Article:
Restoring Trust in America’s Future, From Sea to Shining Sea
October 23, 2014
It’s time to restore trust in America’s future. And introducing our children to the great history of our country may be a powerful first step. If we can learn the facts of our past achievements it will help us understand that we can solve the problems of today to create an even better future for America tomorrow.
Polls tell us Americans overwhelmingly believe our country is on the wrong track. People worry about our economy, foreign threats, potential epidemics, failing bureaucracies and gridlock in Washington.
However, focusing on what currently worries us may not be the best way to get to a better future.
We need to put our current problems in historic context and see how Americans have succeeded in past generations. Teaching our children about our history helps remind us about who we Americans are.
As Americans, we’ve endured two world wars, we’ve overcome slavery and secession, we’ve landed on the moon, cured diseases and built great cities.. Big challenges are nothing new.
One of the most inspiring examples in our history–and one that kids should be learning about in school–is the expedition of Lewis and Clark, whom President Jefferson sent to explore the territory of the Louisiana Purchase and to chart a route to the Pacific.
The obstacles Lewis and Clark faced were extraordinary. With little idea of what they would find, they led roughly 40 people across the continent and back on a journey that lasted more than two years. They climbed mountains with canoes on their backs, crossed the perilous Rockies, and nearly starved to death. They had no radios to communicate with their countrymen in the east, and by the time the expedition returned, many Americans wondered if the explorers might have been lost.
Like the Founding Fathers before them, Lewis and Clark helped forge the spirit of America. Soon many Americans were heading west, resolved to create better lives for themselves and their families. Their courage, resourcefulness, and clear-eyed determination became a model for how our nation would overcome big obstacles and emerge stronger in the future.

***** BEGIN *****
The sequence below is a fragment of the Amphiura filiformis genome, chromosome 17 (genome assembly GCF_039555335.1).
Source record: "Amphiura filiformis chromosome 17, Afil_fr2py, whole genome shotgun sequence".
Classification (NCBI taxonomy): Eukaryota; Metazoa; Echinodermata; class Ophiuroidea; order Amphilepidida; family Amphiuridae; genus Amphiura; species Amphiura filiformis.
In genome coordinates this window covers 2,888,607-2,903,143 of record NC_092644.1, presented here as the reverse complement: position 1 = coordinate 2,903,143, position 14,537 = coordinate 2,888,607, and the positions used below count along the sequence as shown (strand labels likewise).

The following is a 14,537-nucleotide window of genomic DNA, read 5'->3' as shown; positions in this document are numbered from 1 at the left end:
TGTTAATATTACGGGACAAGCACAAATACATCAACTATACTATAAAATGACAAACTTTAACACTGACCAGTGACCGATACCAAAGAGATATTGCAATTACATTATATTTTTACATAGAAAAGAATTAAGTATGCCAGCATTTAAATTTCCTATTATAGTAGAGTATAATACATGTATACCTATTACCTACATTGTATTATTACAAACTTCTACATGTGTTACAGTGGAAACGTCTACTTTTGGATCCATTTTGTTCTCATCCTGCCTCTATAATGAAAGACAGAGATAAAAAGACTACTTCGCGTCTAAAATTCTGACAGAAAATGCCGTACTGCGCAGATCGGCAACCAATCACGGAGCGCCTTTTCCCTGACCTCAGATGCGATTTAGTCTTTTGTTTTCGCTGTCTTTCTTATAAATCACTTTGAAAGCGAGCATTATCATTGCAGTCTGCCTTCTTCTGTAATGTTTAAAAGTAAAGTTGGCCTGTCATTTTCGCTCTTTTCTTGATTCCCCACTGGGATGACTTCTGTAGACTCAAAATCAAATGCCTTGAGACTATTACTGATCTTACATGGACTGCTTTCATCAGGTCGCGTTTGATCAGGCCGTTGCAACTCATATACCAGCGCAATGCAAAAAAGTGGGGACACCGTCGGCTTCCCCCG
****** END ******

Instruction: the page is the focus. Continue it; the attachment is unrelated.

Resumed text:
When you remember all of the extraordinary things Americans have achieved in the past, it’s much easier to feel confident about our challenges today.
More than ever before, though, we are in danger of forgetting this history. For two generations, we have done a poor job of teaching American history in our schools. As a result, our children are failing to learn the hopeful lessons of our nation’s past.
The numbers show just how much work we have to do. According to the Department of Education’s National Assessment of Educational Progress, only 20 percent of fourth-graders, 17 percent of eighth-graders and 12 percent of twelfth-graders are at grade-level proficiency in American history.
A majority of fourth graders don’t know the purpose of the Lewis and Clark expedition, Department of Education data show. Most fourth graders can’t say why the pioneers moved west. And two-thirds don’t understand that westward migration resulted in new states being added to the union.
There is no doubt that we have to fix our schools and support them in teaching American history. But the task of helping young people appreciate that America is an exceptional nation is not limited to our schools. It’s something we can all take part in.
We can start by finding fun and creative ways to introduce children to American history. In From Sea to Shining Sea, my new book for four to eight-year-olds, Ellis the Elephant joins the Lewis and Clark expedition as they venture west into unknown territory. Ellis helps children see that courage matters, having big dreams matters, and patriotism matters.
There are many other ways to help inspire a love for American history. Our country is home to many wonderful historical sites and museums, from Mount Vernon and Monticello in the east to Lewis and Clark’s Pacific campsites in the west.
Taking the time to pass on the American story to the next generation is one of the most important things we can do. Our history is full of Americans who were brave and determined in the face of great challenges.. These courageous Americanshave a lot to teach us, and our children as well.